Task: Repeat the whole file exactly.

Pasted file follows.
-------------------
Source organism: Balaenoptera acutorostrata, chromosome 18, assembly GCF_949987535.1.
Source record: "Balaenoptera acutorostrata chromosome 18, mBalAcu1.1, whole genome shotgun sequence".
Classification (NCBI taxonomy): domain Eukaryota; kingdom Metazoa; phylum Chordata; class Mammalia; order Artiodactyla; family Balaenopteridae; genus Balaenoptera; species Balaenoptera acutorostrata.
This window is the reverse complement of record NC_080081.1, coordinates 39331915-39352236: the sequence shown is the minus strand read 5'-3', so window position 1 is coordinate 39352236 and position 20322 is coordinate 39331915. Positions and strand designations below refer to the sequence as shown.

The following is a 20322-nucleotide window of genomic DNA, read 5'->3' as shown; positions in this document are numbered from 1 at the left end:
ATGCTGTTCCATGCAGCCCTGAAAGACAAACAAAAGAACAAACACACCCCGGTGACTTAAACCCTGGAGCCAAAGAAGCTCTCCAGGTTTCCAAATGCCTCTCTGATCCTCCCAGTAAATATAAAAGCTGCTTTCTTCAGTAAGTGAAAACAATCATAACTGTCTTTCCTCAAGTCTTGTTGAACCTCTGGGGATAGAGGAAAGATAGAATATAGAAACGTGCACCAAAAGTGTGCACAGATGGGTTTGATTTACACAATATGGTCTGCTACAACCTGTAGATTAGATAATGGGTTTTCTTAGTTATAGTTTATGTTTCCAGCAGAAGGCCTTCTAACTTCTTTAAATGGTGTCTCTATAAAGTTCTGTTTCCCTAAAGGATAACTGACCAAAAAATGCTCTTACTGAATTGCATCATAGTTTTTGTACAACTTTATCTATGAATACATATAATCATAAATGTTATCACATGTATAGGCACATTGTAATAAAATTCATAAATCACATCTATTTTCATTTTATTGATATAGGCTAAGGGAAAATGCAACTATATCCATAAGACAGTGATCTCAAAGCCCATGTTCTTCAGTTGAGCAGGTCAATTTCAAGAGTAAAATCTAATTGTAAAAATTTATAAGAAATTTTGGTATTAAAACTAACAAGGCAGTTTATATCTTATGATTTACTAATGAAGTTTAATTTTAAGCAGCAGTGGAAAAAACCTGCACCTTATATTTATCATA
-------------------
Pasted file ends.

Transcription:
Source organism: Balaenoptera acutorostrata, chromosome 18, assembly GCF_949987535.1.
Source record: "Balaenoptera acutorostrata chromosome 18, mBalAcu1.1, whole genome shotgun sequence".
Classification (NCBI taxonomy): domain Eukaryota; kingdom Metazoa; phylum Chordata; class Mammalia; order Artiodactyla; family Balaenopteridae; genus Balaenoptera; species Balaenoptera acutorostrata.
This window is the reverse complement of record NC_080081.1, coordinates 39331915-39352236: the sequence shown is the minus strand read 5'-3', so window position 1 is coordinate 39352236 and position 20322 is coordinate 39331915. Positions and strand designations below refer to the sequence as shown.

The following is a 20322-nucleotide window of genomic DNA, read 5'->3' as shown; positions in this document are numbered from 1 at the left end:
ATGCTGTTCCATGCAGCCCTGAAAGACAAACAAAAGAACAAACACACCCCGGTGACTTAAACCCTGGAGCCAAAGAAGCTCTCCAGGTTTCCAAATGCCTCTCTGATCCTCCCAGTAAATATAAAAGCTGCTTTCTTCAGTAAGTGAAAACAATCATAACTGTCTTTCCTCAAGTCTTGTTGAACCTCTGGGGATAGAGGAAAGATAGAATATAGAAACGTGCACCAAAAGTGTGCACAGATGGGTTTGATTTACACAATATGGTCTGCTACAACCTGTAGATTAGATAATGGGTTTTCTTAGTTATAGTTTATGTTTCCAGCAGAAGGCCTTCTAACTTCTTTAAATGGTGTCTCTATAAAGTTCTGTTTCCCTAAAGGATAACTGACCAAAAAATGCTCTTACTGAATTGCATCATAGTTTTTGTACAACTTTATCTATGAATACATATAATCATAAATGTTATCACATGTATAGGCACATTGTAATAAAATTCATAAATCACATCTATTTTCATTTTATTGATATAGGCTAAGGGAAAATGCAACTATATCCATAAGACAGTGATCTCAAAGCCCATGTTCTTCAGTTGAGCAGGTCAATTTCAAGAGTAAAATCTAATTGTAAAAATTTATAAGAAATTTTGGTATTAAAACTAACAAGGCAGTTTATATCTTATGATTTACTAATGAAGTTTAATTTTAAGCAGCAGTGGAAAAAACCTGCACCTTATATTTATCATA